News & analysis


The loonie rally has started to show the signs of running out of steam as the currency declined marginally for the second day running yesterday despite a rise in oil prices and a broadly declining dollar. With the greenback trading on the offensive today, the Canadian dollar has started a third session in the red today, with little data apart from ADP payrolls to help turn around its fortunes. Stalling signs of US stimulus could be one explanation as to why the loonie has been trading lower over the last few days as Canada sends 75% of its exports to the states. Meanwhile, yesterday Prime Minister Trudeau announced Canada will keep its borders closed to the US until their level of domestic cases subsides.


In contrast to yesterday morning’s price action, the dollar is trading on the front foot this morning and is up or flat against most major currencies, with AUD and NOK registering the biggest losses. The US election and confirmation hearings for Supreme Court nominee Amy Coney Barrett are the main focuses of news flow, with no further substantial news on the topic of stalled fiscal stimulus talks. Joe Biden’s presidential campaign reported that it had raised a record-breaking $383 million dollars in September. The Trump campaign has not released its September fundraising numbers, but lagged their opponent’s total by around $150m in August. Elsewhere, more than 50 business leaders in the US issued an open letter calling for all votes to be counted following next month’s presidential election, and warning “The health of our economy and markets depends on the strength of our democracy”. Biden continues to lead Trump handily in polls, although 2016’s polling error remains fresh in the minds of market participants. Fed Vice Chair Richard Clarida said in a speech that recent economic data had been “surprisingly strong”, and touted the benefits of the Fed’s massive monetary easing this year as delivering low rates and credit availability. Today’s data calendar includes manufacturing survey indices from the New York and Philadelphia Federal Reserves at 13:30 BST, accompanied by weekly initial jobless claims.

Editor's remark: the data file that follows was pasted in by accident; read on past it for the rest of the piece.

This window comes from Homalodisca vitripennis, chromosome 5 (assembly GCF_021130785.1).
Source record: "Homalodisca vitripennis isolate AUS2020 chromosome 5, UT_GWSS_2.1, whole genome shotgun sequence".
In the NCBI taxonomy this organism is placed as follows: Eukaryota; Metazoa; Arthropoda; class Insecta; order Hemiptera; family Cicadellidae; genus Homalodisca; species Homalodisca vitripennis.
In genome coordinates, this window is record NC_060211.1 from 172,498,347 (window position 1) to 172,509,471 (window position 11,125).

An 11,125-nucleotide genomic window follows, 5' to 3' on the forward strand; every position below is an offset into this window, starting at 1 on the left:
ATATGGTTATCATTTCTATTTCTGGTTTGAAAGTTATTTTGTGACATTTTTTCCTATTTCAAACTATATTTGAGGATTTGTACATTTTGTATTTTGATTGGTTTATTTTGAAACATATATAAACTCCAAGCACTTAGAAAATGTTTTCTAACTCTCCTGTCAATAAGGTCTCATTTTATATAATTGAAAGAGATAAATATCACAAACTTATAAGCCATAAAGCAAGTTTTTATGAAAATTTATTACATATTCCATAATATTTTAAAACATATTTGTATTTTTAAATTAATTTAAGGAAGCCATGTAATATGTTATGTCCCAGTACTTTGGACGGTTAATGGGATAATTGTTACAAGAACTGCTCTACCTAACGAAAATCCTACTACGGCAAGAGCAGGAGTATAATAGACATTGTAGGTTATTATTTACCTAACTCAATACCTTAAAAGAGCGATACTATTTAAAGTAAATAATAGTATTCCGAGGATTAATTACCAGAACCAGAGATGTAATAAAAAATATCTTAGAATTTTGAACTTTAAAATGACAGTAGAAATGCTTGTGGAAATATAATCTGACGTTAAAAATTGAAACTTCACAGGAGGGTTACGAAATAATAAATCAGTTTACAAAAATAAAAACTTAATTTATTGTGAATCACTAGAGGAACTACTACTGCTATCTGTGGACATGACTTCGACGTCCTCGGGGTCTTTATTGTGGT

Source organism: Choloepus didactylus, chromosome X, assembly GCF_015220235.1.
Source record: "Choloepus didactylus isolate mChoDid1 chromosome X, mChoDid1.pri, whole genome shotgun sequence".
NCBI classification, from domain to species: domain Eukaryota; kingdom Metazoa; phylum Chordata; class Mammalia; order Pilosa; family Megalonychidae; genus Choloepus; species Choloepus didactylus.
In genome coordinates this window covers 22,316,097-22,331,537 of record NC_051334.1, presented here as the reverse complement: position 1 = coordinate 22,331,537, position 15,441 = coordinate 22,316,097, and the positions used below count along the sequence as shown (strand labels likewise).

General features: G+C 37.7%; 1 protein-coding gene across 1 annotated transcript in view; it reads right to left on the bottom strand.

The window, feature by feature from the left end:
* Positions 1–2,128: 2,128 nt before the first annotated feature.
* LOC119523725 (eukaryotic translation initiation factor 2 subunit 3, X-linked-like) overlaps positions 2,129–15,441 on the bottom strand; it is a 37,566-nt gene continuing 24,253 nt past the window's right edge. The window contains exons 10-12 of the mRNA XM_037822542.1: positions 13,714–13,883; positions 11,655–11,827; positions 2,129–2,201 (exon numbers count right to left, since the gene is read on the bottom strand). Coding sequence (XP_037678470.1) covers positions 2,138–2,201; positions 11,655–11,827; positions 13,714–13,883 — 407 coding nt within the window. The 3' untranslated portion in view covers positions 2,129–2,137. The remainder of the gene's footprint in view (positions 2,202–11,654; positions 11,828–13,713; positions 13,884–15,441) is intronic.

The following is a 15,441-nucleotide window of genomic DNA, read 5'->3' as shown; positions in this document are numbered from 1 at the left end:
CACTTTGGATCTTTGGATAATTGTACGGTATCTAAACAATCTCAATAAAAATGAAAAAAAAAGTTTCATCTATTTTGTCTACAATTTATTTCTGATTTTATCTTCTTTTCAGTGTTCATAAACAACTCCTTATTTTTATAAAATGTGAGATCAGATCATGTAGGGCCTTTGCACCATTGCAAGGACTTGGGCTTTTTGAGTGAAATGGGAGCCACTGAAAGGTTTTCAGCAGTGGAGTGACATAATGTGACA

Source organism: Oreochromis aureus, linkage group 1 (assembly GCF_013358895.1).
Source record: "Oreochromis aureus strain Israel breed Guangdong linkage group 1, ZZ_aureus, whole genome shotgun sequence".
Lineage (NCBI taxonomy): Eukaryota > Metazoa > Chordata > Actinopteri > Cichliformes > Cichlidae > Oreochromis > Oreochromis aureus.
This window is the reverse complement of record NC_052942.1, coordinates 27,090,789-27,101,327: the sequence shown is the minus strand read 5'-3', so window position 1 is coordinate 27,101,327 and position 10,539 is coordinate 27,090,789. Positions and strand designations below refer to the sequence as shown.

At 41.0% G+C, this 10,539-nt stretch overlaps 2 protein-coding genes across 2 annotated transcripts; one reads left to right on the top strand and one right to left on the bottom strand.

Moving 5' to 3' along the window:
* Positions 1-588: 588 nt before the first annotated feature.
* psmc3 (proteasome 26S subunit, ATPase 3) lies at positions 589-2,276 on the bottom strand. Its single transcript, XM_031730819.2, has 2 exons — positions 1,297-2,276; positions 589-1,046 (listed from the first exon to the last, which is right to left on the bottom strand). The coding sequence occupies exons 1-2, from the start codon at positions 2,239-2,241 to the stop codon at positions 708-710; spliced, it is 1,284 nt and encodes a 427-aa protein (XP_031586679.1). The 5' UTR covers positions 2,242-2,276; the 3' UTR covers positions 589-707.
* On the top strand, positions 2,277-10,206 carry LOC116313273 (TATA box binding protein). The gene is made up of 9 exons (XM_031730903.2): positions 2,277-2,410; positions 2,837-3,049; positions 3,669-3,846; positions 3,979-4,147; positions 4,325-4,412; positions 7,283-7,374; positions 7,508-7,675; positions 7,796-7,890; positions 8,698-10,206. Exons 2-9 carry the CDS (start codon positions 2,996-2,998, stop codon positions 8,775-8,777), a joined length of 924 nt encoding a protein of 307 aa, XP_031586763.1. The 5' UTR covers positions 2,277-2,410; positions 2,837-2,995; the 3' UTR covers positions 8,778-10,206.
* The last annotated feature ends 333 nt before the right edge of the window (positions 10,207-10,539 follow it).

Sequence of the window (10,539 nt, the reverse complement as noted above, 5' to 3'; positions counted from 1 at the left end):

The G10 currency board sees a clear risk-on risk-off divide this morning, with the euro weakening against the Swiss franc, US dollar and Japanese yen, while rallying against the others. The ongoing deterioration of the virus situation in the eurozone, accompanied by renewed containment measures in France and the Netherlands this week, has likely been behind the safe haven flows seen since last night. Germany, the eurozone’s largest economy, is considering imposing further restrictions if the situation fails to improve in the near future, as it has reported the largest daily increase since April. European Central Bank President Christine Lagarde speaks at the IMF conference at 17:00 BST today, but she is unlikely to reveal much new information as the worsening virus situation brings more uncertainty to the economic outlook. However, any confirming comments on the ECB’s pledge for accommodative monetary policy may induce some modest euro price action, as will any reveals from the EU summit.


Sterling shot up yesterday on headlines that trade negotiations were showing “some progress” according to unnamed sources. The news on the progress helped the currency unwind some of its recent negative trading as the tone of discussions suggested the UK wouldn’t walk away from the table should a deal not be struck in time for the EU summit. EU leaders are set to meet today in Brussels for the two-day summit with little to discuss in the form of Brexit progress. Despite this, headlines from the Belgian capital and Westminster will continue to drive sterling price action as the risk of a full breakdown in talks remains on the table, while the possibility that negotiations will enter the “tunnel” is also a potential outcome. Meanwhile, UK Prime Minister Boris Johnson has more to worry about than a post-Brexit trade deal. The Covid-19 situation in the UK continues to deteriorate, raising the pressure on the PM to embark on a two-week “circuit breaker” lockdown favoured by opposition leader Keir Starmer. Ministers and officials are set to brief MPs from northern England today about proposals for further curbs, while Health Secretary Matt Hancock will update MPs in the House of Commons at around 11:30 BST. It isn’t just the north of England that is facing the possibility of fresh lockdown measures, however, as London Mayor Sadiq Khan weighs tightening measures in the capital city in the coming days. With the growth outlook deteriorating on tighter lockdown measures and Brexit uncertainty plentiful, the pound sits marginally lower today with another volatile session undoubtedly ahead.



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